Studies have found, for example, that elected state judges are more likely to rule harshly in criminal cases as elections approach to stave off criticisms of being “soft on crime.” Other studies find elected state judges change their sentencing behavior to match constituent preferences, and that elections may lead to increased disagreement on the courts.
Life tenure shields federal judges, however, from being accountable for their actions. Impeachment is the only remedy, even for blatantly discriminatory or even illegal behavior. But, systems that increase judicial accountability raise concerns about what forces may be influencing a judge’s decisions, whether that is public pressures, campaign donors or political elites.
Another potential issue with life tenure is age. Life expectancy has increased exponentially and there is no mechanism other than impeachment to remove someone involuntarily who is showing signs of impaired judgment or decline in mental cognition.
4. Is this system likely to change?
Probably not. While states have experimented with a large variety of judicial selection and retention systems, efforts to reform the federal life tenure system remain largely in the arena of academic law school debates.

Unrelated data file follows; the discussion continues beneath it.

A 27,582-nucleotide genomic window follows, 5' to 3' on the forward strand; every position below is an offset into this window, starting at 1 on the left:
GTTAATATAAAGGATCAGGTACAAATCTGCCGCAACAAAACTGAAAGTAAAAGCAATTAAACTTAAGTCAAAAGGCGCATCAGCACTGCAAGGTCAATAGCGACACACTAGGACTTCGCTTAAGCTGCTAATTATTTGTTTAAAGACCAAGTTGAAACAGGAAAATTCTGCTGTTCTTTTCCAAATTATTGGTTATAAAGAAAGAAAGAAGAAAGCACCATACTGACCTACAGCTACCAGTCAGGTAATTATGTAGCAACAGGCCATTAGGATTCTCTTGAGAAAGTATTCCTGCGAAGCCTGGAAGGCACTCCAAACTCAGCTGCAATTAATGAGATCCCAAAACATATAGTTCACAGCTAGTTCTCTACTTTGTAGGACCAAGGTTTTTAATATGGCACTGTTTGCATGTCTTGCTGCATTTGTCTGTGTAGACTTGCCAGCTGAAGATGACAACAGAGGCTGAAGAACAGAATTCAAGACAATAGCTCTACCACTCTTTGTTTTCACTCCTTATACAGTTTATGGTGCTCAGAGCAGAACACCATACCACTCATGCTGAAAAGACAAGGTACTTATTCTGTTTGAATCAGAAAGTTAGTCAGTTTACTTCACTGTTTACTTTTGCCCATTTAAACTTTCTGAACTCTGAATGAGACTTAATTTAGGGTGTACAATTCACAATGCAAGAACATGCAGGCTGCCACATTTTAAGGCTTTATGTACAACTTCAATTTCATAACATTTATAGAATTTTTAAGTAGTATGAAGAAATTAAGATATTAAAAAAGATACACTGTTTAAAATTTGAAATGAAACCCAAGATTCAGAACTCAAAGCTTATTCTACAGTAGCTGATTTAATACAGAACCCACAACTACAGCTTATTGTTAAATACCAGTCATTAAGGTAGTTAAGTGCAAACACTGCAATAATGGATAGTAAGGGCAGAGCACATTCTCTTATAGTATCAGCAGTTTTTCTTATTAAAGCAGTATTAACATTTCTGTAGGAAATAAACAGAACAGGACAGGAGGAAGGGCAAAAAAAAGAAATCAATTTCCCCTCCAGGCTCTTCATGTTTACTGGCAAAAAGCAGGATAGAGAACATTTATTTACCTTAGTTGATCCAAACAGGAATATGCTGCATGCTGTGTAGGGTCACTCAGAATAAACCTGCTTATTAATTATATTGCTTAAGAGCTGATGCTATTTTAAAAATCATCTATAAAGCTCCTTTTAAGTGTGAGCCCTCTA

The proposed reforms generally modify life tenure around the edges, rather than doing away with it altogether. One of the most widely supported proposals concerns a mandatory retirement age. Others propose term lengths.
The foremost barrier is that changing the system requires an amendment to the Constitution, which requires a constitutional amendment be proposed by a two-thirds vote of each chamber of Congress and then ratified by three-quarters of the states. In this highly polarized time, that’s unlikely to happen.
What is more possible are legislative attempts to make retirement more attractive to sitting judges, such as the current “Rule of 80”, established in 1984, which encourages retirement or partial retirement while still allowing judges to draw their full pay.
But, overall, independence is a defining virtue of the American federal judiciary, one that has been mirrored by countries around the world.